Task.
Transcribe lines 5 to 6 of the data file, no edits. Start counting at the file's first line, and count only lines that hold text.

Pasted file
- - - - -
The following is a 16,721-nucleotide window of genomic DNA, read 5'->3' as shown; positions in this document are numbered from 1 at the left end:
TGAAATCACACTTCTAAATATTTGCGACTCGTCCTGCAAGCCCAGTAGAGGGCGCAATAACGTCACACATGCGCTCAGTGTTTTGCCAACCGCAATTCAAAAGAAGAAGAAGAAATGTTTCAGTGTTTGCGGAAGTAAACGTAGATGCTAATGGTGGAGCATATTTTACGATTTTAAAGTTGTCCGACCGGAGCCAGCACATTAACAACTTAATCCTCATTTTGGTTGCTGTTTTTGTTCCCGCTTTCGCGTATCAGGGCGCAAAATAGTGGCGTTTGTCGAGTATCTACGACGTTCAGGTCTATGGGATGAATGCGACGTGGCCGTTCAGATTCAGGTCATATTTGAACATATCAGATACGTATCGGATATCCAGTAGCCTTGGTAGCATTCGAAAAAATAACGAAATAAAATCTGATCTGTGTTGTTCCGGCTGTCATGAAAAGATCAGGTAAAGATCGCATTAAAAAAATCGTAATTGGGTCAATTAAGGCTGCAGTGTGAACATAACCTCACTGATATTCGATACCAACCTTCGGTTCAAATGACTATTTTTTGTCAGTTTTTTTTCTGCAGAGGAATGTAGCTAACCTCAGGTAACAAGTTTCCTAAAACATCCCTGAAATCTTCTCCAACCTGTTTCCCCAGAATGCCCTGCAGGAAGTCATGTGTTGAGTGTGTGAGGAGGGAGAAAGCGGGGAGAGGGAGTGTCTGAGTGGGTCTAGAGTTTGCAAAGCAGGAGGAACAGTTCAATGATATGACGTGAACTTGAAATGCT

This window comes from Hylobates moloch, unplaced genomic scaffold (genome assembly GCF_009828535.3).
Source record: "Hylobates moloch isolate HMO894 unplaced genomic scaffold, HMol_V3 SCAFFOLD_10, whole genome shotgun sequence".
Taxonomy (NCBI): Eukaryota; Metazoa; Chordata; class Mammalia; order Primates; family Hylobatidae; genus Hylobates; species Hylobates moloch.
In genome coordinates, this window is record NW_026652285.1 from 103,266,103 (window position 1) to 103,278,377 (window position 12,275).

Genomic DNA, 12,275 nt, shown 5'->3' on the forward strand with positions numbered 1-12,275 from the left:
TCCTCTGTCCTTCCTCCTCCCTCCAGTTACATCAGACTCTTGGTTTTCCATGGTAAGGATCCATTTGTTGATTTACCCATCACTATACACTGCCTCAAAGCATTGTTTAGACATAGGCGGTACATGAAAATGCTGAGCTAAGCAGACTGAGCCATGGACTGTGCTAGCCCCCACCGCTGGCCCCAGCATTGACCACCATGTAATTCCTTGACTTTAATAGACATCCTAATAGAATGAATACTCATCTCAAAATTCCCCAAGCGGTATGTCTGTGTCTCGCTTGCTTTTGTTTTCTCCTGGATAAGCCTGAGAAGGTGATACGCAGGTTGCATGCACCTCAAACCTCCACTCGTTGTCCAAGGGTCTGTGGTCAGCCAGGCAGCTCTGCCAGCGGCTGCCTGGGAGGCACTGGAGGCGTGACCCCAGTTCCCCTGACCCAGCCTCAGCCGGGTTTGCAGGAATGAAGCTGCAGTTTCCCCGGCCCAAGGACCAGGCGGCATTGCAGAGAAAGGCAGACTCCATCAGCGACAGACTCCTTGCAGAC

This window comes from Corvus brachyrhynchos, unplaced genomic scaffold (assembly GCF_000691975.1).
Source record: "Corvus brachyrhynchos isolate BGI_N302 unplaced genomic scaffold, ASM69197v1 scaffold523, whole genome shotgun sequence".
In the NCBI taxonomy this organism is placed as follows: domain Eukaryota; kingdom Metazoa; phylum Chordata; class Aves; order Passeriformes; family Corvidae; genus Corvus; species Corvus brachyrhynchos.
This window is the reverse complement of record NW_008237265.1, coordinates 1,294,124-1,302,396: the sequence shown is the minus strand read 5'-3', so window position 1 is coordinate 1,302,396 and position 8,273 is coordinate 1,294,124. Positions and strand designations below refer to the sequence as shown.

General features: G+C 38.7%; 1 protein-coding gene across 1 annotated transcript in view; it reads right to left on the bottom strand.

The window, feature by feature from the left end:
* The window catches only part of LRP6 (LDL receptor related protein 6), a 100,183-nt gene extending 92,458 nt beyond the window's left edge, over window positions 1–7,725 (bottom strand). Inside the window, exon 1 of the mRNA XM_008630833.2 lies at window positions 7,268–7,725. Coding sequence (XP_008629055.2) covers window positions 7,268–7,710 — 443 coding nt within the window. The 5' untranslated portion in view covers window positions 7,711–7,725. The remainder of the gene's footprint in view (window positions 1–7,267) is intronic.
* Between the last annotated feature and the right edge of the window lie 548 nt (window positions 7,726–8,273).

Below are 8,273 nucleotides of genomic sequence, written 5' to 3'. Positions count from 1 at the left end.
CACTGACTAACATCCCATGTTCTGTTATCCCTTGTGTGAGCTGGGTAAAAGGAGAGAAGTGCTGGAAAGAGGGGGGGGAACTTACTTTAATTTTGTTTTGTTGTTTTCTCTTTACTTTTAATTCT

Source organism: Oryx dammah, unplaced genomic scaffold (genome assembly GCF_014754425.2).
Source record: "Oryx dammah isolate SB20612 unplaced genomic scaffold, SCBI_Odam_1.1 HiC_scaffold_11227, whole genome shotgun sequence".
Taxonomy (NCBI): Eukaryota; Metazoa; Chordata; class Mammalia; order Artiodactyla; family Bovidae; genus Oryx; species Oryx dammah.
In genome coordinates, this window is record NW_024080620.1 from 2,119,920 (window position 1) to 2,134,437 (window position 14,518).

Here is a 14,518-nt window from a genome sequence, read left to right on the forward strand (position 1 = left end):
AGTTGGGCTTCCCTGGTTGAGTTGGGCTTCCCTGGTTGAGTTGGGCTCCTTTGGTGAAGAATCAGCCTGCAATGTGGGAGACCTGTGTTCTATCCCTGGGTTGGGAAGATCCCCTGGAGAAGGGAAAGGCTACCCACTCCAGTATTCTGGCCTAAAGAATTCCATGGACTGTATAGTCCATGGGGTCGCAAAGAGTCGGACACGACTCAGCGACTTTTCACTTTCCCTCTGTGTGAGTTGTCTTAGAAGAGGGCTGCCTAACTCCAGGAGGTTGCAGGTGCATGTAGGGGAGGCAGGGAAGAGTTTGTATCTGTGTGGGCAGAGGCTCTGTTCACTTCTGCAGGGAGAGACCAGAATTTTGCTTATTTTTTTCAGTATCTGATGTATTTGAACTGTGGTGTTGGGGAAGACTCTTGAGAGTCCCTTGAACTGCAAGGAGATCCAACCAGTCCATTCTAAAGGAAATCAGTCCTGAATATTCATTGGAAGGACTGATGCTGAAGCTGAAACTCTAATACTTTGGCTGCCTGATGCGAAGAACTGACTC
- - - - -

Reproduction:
Taxonomy (NCBI): Eukaryota; Metazoa; Chordata; class Mammalia; order Primates; family Hylobatidae; genus Hylobates; species Hylobates moloch.
In genome coordinates, this window is record NW_026652285.1 from 103,266,103 (window position 1) to 103,278,377 (window position 12,275).